In 2021, employment law attorney Taylor Dewberry was named Smith Anderson’s first chief diversity officer. Her practice focuses on employment-related counseling and defending employers against claims involving discrimination, wrongful discharge, retaliation, harassment, and civil rights claims.
After graduating with honors from Stanford University in 2014 with her bachelor’s degree in American studies and a minor in African American studies, Dewberry got her J.D. at Washington University School of Law in in 2017. Since then, she has worked as an attorney at Smith Anderson in Raleigh.
Dewberry has been recognized by Best Lawyers, “Ones to Watch,” The National Black Lawyers Top 100, Top 40 Under 40, and Executive Notes Editor, “Washington University Journal of Law and Policy.”
Dewberry’s memberships include District 9 representative, Young Lawyers Division, American Bar Association; co-chair, Diversity and Inclusion Committee (2018-22) and co-chair, Disaster Legal Services Committee, Young Lawyers Division, North Carolina Bar Association; Wake County Bar Association; and executive board member, Black Law Students Association.
In the following Q&A, Dewberry chats with North Carolina Lawyers Weekly about diversity, equity, and inclusion initiatives.
1. How do you create a sustainable DEI program that keeps the issue at the forefront of employee’s minds?
To create a sustainable yet engaging DEI program, the company must create a program that is both focused on a diversity mission and also adaptable to changing cultural movements and current issues. For example, the company could have a focused mission to support employee resource groups to encourage greater inclusion and also be open to additional employee resource groups that its employees suggest.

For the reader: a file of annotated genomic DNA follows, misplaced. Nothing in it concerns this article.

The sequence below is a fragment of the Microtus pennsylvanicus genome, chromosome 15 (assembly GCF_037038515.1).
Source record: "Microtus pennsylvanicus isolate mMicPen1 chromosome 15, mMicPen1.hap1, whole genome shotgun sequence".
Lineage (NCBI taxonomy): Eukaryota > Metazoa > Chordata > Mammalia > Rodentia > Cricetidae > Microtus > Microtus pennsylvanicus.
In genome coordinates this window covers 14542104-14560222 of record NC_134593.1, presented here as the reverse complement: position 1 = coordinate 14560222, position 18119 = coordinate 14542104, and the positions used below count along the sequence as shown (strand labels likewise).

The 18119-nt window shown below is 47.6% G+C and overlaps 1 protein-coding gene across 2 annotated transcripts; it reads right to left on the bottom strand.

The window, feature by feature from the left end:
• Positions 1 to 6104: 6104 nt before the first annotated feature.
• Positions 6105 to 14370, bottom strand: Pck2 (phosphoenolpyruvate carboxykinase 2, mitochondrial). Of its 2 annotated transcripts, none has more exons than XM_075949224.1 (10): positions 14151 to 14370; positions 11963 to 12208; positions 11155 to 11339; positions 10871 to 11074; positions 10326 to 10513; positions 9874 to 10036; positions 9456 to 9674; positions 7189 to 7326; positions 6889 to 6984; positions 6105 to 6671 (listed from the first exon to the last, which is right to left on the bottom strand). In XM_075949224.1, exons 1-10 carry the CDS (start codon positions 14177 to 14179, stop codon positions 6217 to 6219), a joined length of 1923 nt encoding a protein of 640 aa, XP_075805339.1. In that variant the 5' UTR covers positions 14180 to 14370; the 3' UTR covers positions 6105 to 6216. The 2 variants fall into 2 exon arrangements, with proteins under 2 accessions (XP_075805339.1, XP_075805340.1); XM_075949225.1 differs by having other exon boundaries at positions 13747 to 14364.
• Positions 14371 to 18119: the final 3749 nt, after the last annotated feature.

2. What is the best piece of advice for a company that is crafting or adjusting its DEI strategy?
In crafting a DEI strategy make sure that DEI efforts are not expected to be fully run and managed by diverse employees alone, make sure that you encourage ally employees to participate and share the workload for DEI initiatives. The benefit is three-fold: (1) there are more hands for the workload; (2) there are more opportunities to share information between groups; and (3) it shows that employees of all backgrounds are committed to the DEI mission.
3. How do you best measure diversity and representation across all levels of an organization?
Diversity is a challenging metric to evaluate because diversity has different meanings to different people. Companies should look around at their metaphorical “tables,” and ask themselves whether there are a variety of voices, perspectives, backgrounds, and outlooks who have a seat at their tables and if not, take steps to change that. For example, recruiting in places where there are diverse candidates and encouraging diverse employees to pursue leadership roles.
4. How has a post-COVID pandemic workforce with high turnover affected DEI strategy implementation?
The strategy remains the same – to create a workforce where everyone is appreciated for what makes them unique and is included despite their differences. Adding new employees to the mix only creates new opportunities to bring employees into the company culture and get new ideas and perspectives from them.
5. What inspires you as you lead your company’s DEI efforts?
I am inspired to create a workplace that allows employees of all backgrounds to feel included and bring their authentic selves to work each day. In being authentic at work, we will create a safe haven for fostering new and fresh ideas.